The Department of Justice (DOJ) announced it filed criminal charges on Tuesday to prosecute some migrants who recently crossed the border and were reportedly once a part of the caravan. The vast majority of the migrants from the caravan are asylum seekers fleeing persecution, grave violence, and the risk of death. Unfortunately, these attempts to criminalize migration are on the rise.
Over the last two decades, the federal government increasingly has utilized the criminal courts to punish people for immigration violations. Being charged with an entry-related offense imposes heavy costs on migrants since a conviction impedes current and future attempts to migrate lawfully or obtain asylum. For the federal government, these prosecutions are a costly use of limited law-enforcement resources and have shown no ability to deter migrants from coming in the future.
When a noncitizen is merely present in the United States without proper authorization it is a civil, rather than criminal, offense. However, migrants who enter or reenter the country without permission can face criminal charges. The overwhelming majority of these prosecutions are done through “Operation Streamline.” This initiative that was started in 2005 between the DOJ and Department of Homeland Security (DHS).
Operation Streamline involves prosecuting large groups of migrants at once, sometimes as many as 80 people in the same hearing. Often migrants are charged, tried, convicted, and sentenced in a matter of hours with little time to speak to a lawyer. This so-called “streamlined” process deprives migrants of an individualized hearing and raises serious due-process concerns.
Combined, violations of entry-related prosecutions have become the most federally prosecuted offenses; in 2016, they constituted almost half of all prosecutions in federal court. Attorney General Jeff Sessions has attempted to increase these even by further by instructing federal prosecutors to make entry-related prosecutions a high priority nationwide, by requiring U.S. Attorneys’ Offices to prosecute all DHS referrals of illegal entry violations as part of a “zero-tolerance policy.”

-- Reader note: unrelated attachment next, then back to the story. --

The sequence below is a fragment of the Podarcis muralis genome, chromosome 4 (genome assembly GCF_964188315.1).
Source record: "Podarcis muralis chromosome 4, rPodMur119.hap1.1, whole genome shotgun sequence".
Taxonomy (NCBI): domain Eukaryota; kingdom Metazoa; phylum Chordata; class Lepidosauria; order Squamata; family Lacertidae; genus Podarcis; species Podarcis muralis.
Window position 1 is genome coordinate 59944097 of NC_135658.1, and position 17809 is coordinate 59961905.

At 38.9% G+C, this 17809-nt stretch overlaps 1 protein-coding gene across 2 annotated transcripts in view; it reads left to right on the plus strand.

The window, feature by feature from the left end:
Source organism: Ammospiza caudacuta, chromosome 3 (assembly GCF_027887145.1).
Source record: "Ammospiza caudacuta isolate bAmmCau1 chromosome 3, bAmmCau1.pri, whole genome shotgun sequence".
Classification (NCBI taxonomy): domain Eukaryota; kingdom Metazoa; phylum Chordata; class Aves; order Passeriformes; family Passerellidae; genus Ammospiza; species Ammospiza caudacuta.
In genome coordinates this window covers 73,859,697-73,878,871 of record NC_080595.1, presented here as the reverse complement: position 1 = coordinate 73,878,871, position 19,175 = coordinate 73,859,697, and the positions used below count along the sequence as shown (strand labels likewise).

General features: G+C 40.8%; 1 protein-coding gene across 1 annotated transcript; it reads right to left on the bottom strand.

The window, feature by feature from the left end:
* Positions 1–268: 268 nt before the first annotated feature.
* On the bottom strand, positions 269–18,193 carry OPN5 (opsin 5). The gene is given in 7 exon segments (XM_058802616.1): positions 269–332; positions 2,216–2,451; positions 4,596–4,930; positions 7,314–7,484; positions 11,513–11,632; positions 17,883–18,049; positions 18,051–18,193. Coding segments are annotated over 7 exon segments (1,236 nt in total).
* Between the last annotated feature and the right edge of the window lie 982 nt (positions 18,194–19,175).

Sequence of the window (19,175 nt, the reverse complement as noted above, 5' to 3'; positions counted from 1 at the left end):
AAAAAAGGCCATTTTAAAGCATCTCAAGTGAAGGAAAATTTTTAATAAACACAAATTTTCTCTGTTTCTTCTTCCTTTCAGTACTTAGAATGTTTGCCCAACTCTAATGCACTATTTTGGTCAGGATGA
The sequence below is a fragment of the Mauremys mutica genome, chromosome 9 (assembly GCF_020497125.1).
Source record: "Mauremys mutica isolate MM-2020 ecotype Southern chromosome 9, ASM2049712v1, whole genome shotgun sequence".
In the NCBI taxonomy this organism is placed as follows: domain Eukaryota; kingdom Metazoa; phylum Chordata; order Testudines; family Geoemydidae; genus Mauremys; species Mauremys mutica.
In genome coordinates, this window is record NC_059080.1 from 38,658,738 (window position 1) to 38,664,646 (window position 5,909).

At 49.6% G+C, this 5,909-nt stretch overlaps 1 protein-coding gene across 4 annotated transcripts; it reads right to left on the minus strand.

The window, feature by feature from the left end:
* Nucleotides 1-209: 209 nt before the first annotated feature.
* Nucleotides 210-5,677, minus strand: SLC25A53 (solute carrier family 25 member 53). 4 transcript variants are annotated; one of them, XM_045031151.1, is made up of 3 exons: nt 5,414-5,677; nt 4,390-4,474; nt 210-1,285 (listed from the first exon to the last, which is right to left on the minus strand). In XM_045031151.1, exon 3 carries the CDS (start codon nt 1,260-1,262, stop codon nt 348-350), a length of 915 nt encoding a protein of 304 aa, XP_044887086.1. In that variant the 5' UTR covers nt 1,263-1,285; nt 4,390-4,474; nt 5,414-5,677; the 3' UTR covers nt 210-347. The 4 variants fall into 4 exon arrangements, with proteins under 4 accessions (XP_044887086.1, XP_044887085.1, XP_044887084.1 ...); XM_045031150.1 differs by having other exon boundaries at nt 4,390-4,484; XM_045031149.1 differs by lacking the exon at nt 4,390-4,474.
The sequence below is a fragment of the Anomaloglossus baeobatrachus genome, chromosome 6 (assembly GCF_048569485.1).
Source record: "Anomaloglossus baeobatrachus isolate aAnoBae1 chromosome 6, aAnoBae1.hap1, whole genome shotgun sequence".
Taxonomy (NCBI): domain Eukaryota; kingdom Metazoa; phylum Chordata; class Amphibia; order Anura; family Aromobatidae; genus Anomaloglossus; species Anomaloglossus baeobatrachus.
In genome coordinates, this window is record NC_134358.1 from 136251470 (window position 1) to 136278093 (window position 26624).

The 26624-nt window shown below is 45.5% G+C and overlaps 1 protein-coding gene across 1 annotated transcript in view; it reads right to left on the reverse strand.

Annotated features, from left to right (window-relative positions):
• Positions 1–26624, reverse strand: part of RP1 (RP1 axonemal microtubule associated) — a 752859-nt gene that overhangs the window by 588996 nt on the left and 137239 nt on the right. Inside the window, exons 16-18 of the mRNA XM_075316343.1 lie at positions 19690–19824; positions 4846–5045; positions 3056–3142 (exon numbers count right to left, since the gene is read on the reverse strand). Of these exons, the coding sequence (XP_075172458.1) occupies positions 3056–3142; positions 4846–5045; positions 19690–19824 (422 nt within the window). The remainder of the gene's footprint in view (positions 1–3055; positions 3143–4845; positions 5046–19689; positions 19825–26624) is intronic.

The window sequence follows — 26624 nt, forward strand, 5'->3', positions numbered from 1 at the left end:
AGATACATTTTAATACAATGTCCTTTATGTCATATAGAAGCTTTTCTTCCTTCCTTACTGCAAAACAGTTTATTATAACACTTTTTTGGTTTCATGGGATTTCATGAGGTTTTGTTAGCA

This change in policy has begun to take effect. During the first six months of FY 2018, there were a total of 35,787 federal criminal prosecutions. This represents a significant jump in prosecutions and if pace continues for the rest of the year, it will result in a 19.5 percent increase in prosecutions compared to the previous year.
With high levels of violence in parts of Central America, migration patterns have shifted in recent years, with more migrants seeking protection in the United States. However, despite domestic and international legal obligations to protect migrants fleeing persecution and torture, the government nonetheless subjects individuals fleeing such harm to criminal proceedings under Operation Streamline, which violates international law.
Although DHS has long stated that the goal of Operation Streamline is to deter migrants from attempting to enter the United States, research strongly suggests entry-related prosecutions do not deter future migration. Instead, migration is primarily influenced by other factors, such as economic conditions and the security situation in the migrant’s home country. Further, the DHS Inspector General has identified shortcomings with the data DHS gathers to assess the initiative, noting that DHS is “not fully and accurately measuring Streamline’s effect.”
The Trump administration’s ramping up of these entry-related prosecutions is deeply concerning. These prosecutions do nothing to deter future migration and merely seek to criminalize a vulnerable population of people.
FILED UNDER: Department of Homeland Security, Department of Justice, family separation, featured, operation streamline